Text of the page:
With Gilchrist having promoted himself and slamming a hard-hit 49, he gloved one down leg side which Parthiv Patel fumbled, tried to cling on to - and finally spilled. So many bowlers would have lost heart, dropped their heads, and when running back in, been slapped through the off side or savagely swept for a four. Instead, Kumble continued on with the same grittiness and determination to earn another wicket, and bowled Gilchrist around his legs with a perfect googly. It sums up Kumble perfectly - never one to drop his head after a rough decision, a spilled catch, or a big hit by a batsman. As a truly unorthodox spinner, he's stuck it out through any hammering he's copped from a quality batsman, still figuring out ways to sucker the batsman into giving him his wicket, rather than retreating. Unlike Warne, who so often was banished to the outfield after some of Tendulkar's savagery, or Muralitharan, who often didn't bowl with the same heart and fire when being attacked abroad on less spin-friendly tracks, Kumble never did take a step back whether he was being caned all over the park, or was bowling on wickets offering no help.

Hopefully he'll keep progressing forward - after all, from 436, the 450 mark is not far off, and the chances of one of the Pakistani batsmen being #450 in a few months' time are highly probable. After that, 500 could be there for the taking - and going on, Kumble seems to have few limits. Kumble is only 34, and looks to be improving every series he plays. While so many bowlers look to be breaking down at that age, and appear a shadow of their old selves, Kumble still has the stamina and spirit to get through 35 overs in a day without flagging, or losing his rhythm.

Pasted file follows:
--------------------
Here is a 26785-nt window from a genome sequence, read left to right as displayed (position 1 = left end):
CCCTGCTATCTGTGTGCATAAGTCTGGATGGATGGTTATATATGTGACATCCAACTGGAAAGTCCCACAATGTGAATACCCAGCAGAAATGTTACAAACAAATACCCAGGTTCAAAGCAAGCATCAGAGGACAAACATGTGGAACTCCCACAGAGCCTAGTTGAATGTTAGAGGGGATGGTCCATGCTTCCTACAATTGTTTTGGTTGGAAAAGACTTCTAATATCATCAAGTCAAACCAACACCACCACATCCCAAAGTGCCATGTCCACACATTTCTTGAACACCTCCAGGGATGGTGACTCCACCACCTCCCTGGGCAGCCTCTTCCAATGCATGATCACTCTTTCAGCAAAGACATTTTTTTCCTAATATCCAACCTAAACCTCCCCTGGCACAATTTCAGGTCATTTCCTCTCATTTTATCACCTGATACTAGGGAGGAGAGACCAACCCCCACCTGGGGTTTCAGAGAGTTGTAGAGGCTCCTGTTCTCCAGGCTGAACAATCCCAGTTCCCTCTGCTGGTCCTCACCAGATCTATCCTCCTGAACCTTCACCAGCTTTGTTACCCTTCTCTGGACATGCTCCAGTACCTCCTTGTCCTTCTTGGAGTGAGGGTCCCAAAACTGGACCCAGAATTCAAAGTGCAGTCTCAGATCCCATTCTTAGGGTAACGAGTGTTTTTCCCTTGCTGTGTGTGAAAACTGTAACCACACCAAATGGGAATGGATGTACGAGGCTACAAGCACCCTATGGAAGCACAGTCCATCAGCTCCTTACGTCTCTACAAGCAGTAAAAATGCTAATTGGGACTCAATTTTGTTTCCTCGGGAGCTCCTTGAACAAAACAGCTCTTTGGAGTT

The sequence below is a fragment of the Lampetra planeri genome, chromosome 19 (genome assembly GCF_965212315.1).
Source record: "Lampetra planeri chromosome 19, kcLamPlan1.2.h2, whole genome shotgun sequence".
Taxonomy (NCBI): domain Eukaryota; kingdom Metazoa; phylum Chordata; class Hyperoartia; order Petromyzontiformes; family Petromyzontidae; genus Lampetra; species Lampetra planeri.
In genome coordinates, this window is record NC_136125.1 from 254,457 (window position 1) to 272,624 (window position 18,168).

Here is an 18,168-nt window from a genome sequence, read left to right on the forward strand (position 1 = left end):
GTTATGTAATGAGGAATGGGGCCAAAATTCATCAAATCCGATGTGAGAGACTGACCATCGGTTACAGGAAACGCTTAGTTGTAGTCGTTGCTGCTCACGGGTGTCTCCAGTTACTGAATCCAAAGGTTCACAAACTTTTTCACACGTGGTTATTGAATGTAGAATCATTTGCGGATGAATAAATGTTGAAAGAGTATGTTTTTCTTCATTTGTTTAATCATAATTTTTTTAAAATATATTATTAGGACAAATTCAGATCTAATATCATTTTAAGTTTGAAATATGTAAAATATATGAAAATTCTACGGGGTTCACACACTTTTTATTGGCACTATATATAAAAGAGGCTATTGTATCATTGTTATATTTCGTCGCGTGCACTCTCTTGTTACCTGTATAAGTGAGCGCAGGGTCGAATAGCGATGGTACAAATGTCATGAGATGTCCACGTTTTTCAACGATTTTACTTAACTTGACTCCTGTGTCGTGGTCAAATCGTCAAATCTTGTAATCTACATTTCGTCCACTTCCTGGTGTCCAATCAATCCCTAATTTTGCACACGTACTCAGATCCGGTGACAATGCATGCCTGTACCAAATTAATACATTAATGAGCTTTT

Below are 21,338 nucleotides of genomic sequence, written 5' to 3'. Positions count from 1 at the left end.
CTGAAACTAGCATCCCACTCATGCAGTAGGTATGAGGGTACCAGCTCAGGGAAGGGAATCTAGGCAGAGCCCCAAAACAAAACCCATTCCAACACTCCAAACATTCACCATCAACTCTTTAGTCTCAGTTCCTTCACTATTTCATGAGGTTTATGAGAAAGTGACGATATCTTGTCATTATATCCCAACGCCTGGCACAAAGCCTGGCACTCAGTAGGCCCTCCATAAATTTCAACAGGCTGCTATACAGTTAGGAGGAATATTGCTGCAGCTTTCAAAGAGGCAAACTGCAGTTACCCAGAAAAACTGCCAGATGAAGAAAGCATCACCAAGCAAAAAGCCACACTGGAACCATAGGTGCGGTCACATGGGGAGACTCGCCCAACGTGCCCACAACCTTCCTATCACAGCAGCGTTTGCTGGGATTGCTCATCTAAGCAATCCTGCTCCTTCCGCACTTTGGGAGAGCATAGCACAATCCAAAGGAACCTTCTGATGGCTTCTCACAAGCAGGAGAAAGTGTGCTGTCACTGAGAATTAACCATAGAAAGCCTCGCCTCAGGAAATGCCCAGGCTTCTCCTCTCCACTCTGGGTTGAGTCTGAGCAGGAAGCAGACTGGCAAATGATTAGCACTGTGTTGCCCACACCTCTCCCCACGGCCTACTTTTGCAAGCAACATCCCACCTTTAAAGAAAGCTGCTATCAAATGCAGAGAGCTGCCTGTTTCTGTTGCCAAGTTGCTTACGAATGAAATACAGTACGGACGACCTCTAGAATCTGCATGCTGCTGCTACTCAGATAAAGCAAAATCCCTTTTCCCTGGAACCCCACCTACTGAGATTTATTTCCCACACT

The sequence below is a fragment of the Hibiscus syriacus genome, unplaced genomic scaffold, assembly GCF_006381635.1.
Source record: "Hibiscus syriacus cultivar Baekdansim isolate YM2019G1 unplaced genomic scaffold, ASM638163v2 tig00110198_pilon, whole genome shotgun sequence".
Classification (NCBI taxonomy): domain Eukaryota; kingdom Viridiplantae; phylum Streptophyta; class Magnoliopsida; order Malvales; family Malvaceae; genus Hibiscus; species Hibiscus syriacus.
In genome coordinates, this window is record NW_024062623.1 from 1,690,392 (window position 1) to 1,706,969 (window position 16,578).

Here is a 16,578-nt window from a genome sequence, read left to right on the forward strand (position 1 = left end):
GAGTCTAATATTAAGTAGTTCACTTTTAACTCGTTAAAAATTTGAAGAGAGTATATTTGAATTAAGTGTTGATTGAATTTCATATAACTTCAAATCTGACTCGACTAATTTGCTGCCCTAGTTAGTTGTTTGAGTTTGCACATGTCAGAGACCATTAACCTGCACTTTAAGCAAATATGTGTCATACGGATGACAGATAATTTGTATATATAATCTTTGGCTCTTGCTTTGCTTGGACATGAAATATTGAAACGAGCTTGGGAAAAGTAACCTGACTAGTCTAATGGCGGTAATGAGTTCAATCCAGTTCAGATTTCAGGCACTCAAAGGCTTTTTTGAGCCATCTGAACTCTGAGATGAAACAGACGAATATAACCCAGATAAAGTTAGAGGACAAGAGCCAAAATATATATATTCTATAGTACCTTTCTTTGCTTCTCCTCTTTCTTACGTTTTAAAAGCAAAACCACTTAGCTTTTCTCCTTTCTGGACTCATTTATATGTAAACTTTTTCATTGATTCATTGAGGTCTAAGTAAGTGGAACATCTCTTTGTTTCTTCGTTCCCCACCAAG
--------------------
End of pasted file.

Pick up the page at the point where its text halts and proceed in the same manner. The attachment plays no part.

What's more, he's getting even better - a couple of years ago, he was nowhere near the bowler he is today - and might well be reaching the peak of his career as a bowler, rather than the twilight most people are seeing in his future. Just a year ago, he troubled the Australians on foreign soil, then ran through Pakistan on a flat belter at Multan - before coming up with some more stunning performances recently. He's still shouldering a good portion of the workload, still troubling batsmen 22 yards away with relentless accuracy and almost every imaginable variation in pace and turn, and opposition players might still see him as the major cause for concern a few mor years from now. If youngsters like Harbhajan, Pathan and Zaheer want to aim for that "top wickettaker for India" billing Kumble now has, they will have their work cut out for them, as that target will be moving further and further away in the next few years, as long as Kumble keeps running in to bowl.